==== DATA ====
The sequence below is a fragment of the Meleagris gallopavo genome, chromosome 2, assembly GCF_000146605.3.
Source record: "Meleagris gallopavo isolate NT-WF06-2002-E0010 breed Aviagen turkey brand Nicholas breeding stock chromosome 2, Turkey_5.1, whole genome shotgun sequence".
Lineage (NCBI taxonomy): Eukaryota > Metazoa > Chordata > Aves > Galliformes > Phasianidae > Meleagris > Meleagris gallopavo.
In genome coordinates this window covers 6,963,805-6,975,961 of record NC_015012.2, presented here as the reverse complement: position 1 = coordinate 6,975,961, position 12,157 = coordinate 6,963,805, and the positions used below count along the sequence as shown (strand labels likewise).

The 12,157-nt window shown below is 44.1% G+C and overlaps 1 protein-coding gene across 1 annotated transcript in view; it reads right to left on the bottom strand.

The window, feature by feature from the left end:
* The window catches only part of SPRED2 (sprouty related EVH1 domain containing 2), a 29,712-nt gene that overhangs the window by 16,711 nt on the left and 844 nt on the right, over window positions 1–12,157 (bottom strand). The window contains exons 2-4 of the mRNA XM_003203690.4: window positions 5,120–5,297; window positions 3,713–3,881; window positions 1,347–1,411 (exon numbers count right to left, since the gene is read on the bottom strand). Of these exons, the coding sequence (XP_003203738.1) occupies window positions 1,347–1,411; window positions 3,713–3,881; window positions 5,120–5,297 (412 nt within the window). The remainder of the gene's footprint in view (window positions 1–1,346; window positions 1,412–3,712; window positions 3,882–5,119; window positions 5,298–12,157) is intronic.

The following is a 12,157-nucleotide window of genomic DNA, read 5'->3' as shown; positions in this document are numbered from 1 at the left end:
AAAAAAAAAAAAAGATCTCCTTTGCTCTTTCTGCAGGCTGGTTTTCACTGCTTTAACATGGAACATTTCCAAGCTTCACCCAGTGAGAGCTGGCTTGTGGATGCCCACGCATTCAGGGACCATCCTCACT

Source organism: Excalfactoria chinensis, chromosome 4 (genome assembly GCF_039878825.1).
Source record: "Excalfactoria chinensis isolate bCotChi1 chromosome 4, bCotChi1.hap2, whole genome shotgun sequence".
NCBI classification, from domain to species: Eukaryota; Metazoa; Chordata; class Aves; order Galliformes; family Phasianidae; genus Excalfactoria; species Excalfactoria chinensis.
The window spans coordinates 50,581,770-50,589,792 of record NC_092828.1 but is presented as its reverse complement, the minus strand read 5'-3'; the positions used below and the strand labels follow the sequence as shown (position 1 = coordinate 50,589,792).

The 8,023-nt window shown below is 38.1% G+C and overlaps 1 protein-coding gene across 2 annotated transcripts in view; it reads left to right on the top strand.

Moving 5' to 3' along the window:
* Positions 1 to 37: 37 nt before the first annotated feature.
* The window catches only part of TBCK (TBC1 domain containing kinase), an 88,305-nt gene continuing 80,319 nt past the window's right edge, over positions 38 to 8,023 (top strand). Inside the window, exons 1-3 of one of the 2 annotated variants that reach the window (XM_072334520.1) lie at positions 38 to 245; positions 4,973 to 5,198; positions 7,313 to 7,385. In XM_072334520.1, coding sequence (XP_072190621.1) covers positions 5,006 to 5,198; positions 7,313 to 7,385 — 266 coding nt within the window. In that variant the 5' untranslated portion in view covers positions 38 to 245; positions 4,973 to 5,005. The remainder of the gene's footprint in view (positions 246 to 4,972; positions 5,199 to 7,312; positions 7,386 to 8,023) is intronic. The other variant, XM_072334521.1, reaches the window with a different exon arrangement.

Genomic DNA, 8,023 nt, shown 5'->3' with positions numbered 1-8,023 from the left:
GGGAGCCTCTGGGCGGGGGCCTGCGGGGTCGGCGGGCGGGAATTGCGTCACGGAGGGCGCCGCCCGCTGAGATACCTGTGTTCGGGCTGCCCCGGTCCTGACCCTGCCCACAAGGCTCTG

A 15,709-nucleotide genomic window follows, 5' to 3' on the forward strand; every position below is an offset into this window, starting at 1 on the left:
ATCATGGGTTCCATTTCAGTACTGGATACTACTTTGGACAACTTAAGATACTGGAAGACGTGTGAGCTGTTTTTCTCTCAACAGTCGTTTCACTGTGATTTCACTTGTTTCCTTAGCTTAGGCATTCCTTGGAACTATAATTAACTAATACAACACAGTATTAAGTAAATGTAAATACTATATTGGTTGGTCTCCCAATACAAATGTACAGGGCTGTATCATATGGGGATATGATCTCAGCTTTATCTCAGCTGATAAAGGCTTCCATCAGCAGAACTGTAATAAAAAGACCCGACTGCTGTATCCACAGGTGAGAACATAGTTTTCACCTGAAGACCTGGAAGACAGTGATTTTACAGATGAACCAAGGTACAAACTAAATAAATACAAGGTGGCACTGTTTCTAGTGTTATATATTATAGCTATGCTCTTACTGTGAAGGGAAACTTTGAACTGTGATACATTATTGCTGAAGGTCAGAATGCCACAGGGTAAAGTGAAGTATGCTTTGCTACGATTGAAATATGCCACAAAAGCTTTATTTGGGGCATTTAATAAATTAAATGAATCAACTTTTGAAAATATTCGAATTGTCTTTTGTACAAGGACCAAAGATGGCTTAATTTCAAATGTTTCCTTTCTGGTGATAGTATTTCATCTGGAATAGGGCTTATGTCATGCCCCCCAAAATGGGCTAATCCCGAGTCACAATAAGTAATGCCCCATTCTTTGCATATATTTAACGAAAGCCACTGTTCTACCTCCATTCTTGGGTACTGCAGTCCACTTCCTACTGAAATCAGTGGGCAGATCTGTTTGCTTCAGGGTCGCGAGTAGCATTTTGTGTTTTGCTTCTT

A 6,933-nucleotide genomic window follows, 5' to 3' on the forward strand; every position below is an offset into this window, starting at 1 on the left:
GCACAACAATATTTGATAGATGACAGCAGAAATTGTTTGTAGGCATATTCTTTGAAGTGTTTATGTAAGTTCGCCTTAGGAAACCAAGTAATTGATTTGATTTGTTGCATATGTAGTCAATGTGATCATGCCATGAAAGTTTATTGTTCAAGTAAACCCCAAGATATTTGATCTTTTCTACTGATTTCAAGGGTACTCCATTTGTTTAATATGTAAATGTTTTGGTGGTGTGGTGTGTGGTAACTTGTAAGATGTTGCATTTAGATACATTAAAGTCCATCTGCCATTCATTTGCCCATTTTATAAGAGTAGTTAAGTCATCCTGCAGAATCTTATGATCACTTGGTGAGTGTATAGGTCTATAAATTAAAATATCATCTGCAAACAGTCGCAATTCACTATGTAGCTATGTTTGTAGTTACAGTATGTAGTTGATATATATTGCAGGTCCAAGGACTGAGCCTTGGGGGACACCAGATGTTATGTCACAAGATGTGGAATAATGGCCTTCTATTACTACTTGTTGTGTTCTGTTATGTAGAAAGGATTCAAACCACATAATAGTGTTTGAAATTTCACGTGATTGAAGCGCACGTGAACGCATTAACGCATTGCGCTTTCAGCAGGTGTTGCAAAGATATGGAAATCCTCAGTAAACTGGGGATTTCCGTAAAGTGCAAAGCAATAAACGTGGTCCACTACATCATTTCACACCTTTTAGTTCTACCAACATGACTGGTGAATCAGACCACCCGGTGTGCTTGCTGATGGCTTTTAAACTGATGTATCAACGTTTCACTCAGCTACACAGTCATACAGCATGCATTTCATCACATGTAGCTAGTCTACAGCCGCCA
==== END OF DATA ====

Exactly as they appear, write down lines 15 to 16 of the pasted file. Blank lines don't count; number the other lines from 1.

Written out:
Moving 5' to 3' along the window:
* Positions 1 to 37: 37 nt before the first annotated feature.